How cloud synchronization can spread malware inside your business

Cloud synchronization is the practice of using cloud-based servers to update files which are held in different locations.

It’s pretty straight forward, and provides many benefits to organizations.

Cloud synchronizing allows files to be automatically uploaded to a cloud server for backup purposes or for use by other users.

Cloud synchronization sounds harmless, right?

Most cloud services give you, the IT professional, the opportunity to synchronization folders, and files inside these folders.

Any file placed in these folder are automatically uploaded to your cloud space, and the employee’s inside your company can now access them for general business reasons. It’s great for positive user experiences in your office. But cloud synchronization can also be used to sprad malicious malware.

For instance, if ransom ware has infected one of the users on your system, and encrypted specific files on your cloud directory, these corrupted files will be uploaded and replace the legitimate files. These corrupted pieces of data are then pushed to the other users on your network, which happen to be using your cloud synchronization tool. This equates to the spreading of infected files by your cloud synchronization tool, which was ultimately supposed to provide a healthy backup option for the files on your network.

If this happens, you now may even lack a backup to all your legitimate files, as the remaining copies of your data were replaced with infected ones. This malware could have also infected other users, inadvertently.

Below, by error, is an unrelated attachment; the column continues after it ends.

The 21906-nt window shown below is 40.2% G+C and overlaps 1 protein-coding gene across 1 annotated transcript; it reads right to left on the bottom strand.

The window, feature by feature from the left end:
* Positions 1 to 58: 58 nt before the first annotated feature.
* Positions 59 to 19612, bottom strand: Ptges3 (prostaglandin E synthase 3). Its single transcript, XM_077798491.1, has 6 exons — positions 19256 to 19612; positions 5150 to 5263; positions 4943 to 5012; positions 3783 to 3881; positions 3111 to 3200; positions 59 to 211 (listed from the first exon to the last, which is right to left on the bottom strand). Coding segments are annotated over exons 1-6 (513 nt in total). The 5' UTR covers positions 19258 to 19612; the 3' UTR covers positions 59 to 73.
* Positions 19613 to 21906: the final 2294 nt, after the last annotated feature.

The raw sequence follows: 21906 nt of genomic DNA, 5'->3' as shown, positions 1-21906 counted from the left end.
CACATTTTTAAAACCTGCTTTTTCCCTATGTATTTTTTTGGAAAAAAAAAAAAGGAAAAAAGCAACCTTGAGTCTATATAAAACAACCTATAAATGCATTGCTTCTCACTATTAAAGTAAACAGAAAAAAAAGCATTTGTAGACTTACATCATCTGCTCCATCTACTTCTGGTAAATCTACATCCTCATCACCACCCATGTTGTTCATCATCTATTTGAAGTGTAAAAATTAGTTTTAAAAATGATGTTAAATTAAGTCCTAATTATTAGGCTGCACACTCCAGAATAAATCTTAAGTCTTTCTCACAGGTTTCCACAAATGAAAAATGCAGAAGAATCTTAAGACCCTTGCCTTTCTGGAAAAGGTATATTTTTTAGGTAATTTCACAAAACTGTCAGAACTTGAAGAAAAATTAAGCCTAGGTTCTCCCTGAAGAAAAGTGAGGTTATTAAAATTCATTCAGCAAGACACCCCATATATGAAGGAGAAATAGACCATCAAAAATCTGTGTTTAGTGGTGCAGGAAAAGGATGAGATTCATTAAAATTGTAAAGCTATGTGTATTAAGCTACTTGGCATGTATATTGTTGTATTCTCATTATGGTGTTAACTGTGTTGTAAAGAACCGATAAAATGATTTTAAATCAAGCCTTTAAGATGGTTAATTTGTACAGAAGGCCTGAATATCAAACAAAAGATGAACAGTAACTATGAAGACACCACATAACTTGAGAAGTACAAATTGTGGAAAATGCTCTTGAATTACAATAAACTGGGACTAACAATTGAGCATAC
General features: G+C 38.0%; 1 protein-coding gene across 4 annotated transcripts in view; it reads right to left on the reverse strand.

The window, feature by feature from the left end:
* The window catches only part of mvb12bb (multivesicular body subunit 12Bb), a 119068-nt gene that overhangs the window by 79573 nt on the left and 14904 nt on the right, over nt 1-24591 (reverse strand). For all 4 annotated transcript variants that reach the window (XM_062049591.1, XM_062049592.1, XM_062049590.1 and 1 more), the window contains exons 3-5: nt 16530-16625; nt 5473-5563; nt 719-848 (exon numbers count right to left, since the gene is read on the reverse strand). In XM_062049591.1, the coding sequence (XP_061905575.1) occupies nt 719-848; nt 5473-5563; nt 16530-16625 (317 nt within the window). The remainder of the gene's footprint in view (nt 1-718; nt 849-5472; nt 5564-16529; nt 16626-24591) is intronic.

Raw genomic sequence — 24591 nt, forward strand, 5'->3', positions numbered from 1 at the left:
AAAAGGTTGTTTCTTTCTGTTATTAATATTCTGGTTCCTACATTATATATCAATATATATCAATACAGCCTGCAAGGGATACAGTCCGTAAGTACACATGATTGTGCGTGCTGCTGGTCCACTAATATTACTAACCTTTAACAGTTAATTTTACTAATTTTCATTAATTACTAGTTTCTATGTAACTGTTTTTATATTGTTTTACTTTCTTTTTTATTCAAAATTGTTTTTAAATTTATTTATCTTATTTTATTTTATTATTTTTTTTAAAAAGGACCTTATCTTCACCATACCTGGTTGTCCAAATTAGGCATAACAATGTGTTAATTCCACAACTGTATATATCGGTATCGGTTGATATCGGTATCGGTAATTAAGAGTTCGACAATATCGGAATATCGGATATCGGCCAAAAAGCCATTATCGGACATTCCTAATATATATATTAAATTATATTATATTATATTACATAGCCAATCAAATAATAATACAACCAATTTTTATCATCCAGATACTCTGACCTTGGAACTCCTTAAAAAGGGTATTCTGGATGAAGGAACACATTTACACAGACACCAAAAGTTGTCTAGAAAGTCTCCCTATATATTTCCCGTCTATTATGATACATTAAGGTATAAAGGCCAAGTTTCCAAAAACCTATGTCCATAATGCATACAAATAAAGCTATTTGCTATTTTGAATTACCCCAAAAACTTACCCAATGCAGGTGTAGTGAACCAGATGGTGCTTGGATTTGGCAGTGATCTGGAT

What the experts are saying.

A Global Cloud Report from Netskope found that 11% of enterprises surveyed had at least one cloud application storing malware. That number is likely to increase significantly. This same report predicted that over a quarter of the malware found, had been synchronized to other users.

Check out the report here.

The solution.

One of the most critical pieces to defending against cloud malware is ensuring sensitive data stored in the cloud is backed up and uses the correct versioning.

This will ensure archived versions are available, and protected from malware that would otherwise seek to replace legitimate files and data.

Also, uploading sensitive data needs to be monitored. Any abnormal behavior will indicate a malware infection. Your cloud application should be configured to scan for malicious software.

Learn how to prevent malware on your cloud servers.

Now that you know a bit more about how malware can affect your business technology, learn how we can help. Email us here to learn more about how we can help your business make preventing malware a priority.